The Day of Rest worked miracles both to the drivers and their cars, and no one would have recognised in the crowd of cheerful men and women and (mostly) spotless cars, the weary collection of travellers who had entered the Principality three days before. The Concours was held as usual on the terraces of the Casino, with the closed cars immediately outside and the open ones on the lower terrace. The saloon cars, with few exceptions, were uninteresting in outward appearance, being mostly of the American pressed-steel pattern, in which line is subordinated to utility. Most of the cars had electricallyheated screens or air blowers, and there was a fair display of snow shovels, chains
THE FINAL ORDER.
and knobbly tyres. As regards the” comfort” aspect, apart from front seats which let down to form beds, most of the competitors were content to rely on such repose as could be gained lying on cushions and rugs in the back seat. Fog-lights, many of them of the hooded pattern, were of course found on most of the cars. The only cars really equipped to contest the Comfort Competition were Pascoe’s 31-litre Talbot and Light’s S.S., and in spite of little opposition both these cars well deserved their awards. The Talbot carried a four-light two-door open-air saloon body designed by Messrs. Pass and Joyce, and built by Young’s of Bromley. Under the bonnet there was an engine heater, spare coil, spare battery, running tools, and under-bonnet lights, the front wings had compartments in them which were used for tool-boxes, while spare bulbs were carried in a foot rest in the front compartment. The seats were exceptionally comfortable and were provided with hollow padded headrests in which thermos flasks were concealed. A screen heating appliance and a radio set completed the interior
appointments, while four suitcases were carried in the back locker.
Light’s S.S. was One of the Standard 20 h.p. saloons, with streamlined tail, in which there was room for a ,good sized trunk. The interior and under-bonnet fittings of this Car also readied a high standard.
British. cars were in a strong majority in the open category, and the over-11-litre class was won by the Hon. Brian Lewis with his grey four-seater S.S. Madame Schell was second with a Dela.haye, fitted with a neat two-seater Figoni body with a real “spares service” behind the seats and running tools handy on the floor boards, while Sir Ronald Gunter’s striking Mercedes-Benz, the actual Olympia Show model secured third in spite of no special Rally equipment.
Minshall’s Singer was again the most ” gadgetted ” in the small car section, with more tools than one would have believed possible, a Small vice and a Woolworth grinder, not to mention distributor dynamo and suchlike spares all arranged under the bonnet. Much ingenuity was displayed by various competitors in preserving their route cards, and Miss Astbury had a complete map of the route with distances and other particulars laid out flat in an enormous celluloid-covered frame.
The Concours concluded the competitions run in conjunction with the Rally, but competitors were compelled to wait until Sunday before being able to obtain their prizes or plaques. This enforced delay is irritating for those who enter the Rally because of its sporting character and not as an excuse for visiting the Cote d’Azur, but the picturesque Presentation ceremony in the Square before the Palace of Monaco affords some measure of compensation. Every one of the 103 cars which finished, including the Ford V8 bus from Amsterdam, packed into the Square, the famous brass band played the National Anthems of the higher-placed finishers, gaily-coloured flags hung everywhere, and the officers of the Monagasque Guard strolled about in their bright uniforms and helmets with multi-coloured plumes. This slightly theatrical air, at any rate, makes one feel as though one’s efforts in reaching Monte Carlo had been appreciated, in contrast to the rather coldblooded concluding ceremonies which follow Rallies in this country.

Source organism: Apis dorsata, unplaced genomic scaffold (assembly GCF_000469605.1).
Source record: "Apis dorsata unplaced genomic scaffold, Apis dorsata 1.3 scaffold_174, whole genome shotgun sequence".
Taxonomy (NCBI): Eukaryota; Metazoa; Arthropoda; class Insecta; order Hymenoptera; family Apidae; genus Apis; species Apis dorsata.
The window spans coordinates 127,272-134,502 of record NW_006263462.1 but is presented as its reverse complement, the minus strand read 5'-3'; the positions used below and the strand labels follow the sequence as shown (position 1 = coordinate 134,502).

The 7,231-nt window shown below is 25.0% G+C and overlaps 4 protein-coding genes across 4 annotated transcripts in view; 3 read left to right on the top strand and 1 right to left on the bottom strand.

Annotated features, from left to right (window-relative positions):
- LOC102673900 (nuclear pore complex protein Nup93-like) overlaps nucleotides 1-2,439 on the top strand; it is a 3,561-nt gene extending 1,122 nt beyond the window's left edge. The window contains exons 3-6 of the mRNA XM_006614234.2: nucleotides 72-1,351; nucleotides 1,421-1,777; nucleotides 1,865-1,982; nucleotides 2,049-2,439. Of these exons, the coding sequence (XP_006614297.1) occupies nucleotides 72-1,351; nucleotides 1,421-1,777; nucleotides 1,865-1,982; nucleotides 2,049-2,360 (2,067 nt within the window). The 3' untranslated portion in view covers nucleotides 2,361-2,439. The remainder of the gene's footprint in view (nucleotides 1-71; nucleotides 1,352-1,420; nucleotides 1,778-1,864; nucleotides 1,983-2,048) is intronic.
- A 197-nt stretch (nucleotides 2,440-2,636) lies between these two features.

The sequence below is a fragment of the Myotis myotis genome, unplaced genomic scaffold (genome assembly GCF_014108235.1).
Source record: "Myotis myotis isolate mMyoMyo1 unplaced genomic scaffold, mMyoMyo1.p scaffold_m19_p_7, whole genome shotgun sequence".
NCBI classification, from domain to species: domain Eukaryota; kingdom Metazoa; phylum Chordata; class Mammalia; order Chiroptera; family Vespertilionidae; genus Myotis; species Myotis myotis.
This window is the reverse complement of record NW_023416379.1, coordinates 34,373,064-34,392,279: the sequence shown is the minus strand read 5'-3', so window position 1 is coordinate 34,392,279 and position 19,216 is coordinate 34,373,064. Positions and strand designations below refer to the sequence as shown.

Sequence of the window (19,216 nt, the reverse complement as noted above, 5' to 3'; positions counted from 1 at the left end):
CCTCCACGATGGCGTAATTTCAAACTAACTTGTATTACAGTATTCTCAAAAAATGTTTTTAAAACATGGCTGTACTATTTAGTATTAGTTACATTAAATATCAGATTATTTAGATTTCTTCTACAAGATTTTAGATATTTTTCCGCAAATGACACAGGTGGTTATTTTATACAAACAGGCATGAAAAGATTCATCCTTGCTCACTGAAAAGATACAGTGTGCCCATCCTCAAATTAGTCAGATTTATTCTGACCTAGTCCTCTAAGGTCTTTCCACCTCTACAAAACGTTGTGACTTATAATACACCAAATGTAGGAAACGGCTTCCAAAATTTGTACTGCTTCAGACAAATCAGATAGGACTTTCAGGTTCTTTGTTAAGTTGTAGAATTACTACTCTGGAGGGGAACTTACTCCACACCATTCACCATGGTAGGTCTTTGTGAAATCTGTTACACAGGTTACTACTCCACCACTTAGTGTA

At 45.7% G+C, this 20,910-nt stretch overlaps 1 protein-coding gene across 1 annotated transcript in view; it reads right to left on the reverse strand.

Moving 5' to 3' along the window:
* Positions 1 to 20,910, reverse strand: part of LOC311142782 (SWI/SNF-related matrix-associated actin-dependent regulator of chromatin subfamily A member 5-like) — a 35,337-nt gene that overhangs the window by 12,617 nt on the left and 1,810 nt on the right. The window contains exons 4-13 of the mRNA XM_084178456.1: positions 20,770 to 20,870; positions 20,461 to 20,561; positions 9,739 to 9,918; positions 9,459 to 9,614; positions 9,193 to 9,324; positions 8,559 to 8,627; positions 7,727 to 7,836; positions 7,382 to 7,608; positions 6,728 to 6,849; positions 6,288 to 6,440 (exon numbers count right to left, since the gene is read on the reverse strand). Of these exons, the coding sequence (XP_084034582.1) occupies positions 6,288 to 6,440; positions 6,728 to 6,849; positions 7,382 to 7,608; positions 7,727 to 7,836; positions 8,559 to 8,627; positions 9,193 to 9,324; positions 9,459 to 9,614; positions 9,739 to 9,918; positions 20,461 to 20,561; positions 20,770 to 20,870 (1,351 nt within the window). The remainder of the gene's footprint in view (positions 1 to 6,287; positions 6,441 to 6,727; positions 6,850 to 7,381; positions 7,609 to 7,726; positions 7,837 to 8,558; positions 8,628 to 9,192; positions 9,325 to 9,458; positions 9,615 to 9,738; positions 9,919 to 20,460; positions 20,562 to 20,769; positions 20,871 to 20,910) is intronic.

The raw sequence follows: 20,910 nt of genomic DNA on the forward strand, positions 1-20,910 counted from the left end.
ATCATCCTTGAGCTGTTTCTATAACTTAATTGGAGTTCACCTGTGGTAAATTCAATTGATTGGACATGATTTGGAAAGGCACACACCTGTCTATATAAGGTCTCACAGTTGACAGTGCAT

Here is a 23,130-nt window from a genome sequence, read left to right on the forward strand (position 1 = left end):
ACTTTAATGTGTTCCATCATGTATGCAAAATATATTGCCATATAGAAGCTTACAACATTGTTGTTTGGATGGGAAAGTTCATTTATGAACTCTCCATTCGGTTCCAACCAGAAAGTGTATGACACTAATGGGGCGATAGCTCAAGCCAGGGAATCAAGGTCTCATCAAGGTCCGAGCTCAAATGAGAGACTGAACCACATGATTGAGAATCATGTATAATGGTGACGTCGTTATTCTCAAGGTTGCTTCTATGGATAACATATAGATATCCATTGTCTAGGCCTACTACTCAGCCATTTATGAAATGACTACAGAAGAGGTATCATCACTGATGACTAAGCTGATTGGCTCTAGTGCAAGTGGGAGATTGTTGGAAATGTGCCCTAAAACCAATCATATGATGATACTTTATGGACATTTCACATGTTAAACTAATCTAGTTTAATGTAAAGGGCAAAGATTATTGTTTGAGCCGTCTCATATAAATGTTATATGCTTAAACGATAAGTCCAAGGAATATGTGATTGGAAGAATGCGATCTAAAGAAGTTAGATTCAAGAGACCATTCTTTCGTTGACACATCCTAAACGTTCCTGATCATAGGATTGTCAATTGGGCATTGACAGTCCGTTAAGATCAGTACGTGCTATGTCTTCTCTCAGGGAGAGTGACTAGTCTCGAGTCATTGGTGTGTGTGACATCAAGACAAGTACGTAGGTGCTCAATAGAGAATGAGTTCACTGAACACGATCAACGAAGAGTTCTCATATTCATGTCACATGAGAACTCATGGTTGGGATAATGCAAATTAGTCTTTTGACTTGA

The Future of the Rally.
As a sporting event the 1935 Rally was if anything more interesting than its predecessors, but it would be idle to deny that there were not causes of corn
plaint. In the first place, the rules about working in the final control were completely ignored by certain Continental competitors, while no attempt was made in many cases to check the coachwork dimensions. Again cars were undoubtedly damaged and tampered with in the Closed Park, and one hopes that another year more trustworthy guardians can be secured, or that the cars be locked in a garage and handled only by the drivers in the presence of marshals. Assuming that a car lost no marks in the inspection and the Starting Test, its place in the final order depended solely on its performance on the Figure of Eight, and competitors were entitled to expect their times would be recorded with the strictest accuracy. As far as could be judged from hand timing, this was far from being the case, while from the figures issued by the authorities, there seems more than a possibility that the times of different competitors on the same make of cars have been transposed. In view of these happenings, and to make sure that on another occasion there shall be no differentiation between nationalities, the only solution seems to be to have an international committee, as is the case in the Rally’s summer equivalent, the Alpir e
Much ink has been spilt about the unfairness of regulations which allow small high-powered cars such as the Alfa-Romeo and the Dolomite, and short large-engined vehicles like the Renault to compete against comfortable touring saloons, but anyone who cares to read them will find that the Competition is intended “for all classes of sports cars.” On the other hand the changing of axleratios and steering gears, and the fitting of tiny wheels just for the final test negatives the value of the road section for singling out the cars suitable for everyday use, and one hopes it will be possible to find some way to ensure that all cars undertake the final test equipped exactly as they had been for the journey down to Monte Carlo. Monsieur de Ro, the Belgian delegate, and Colonel Lindsay Lloyd have suggested that controls should be arranged every 100 km., or even more closely, on the last 500 miles. This suggestion would put a premium on absolute reliability and make it difficult to pile up the time necessary to accomplish those ” complete overhauls ” outside the final check. Monsieur Noghes meanwhile is planning a third test to decide the final classification next year, and which is intended to place large and small wheelbase cars on an equal footing, so here’s to the Perfect Rally of 1936 !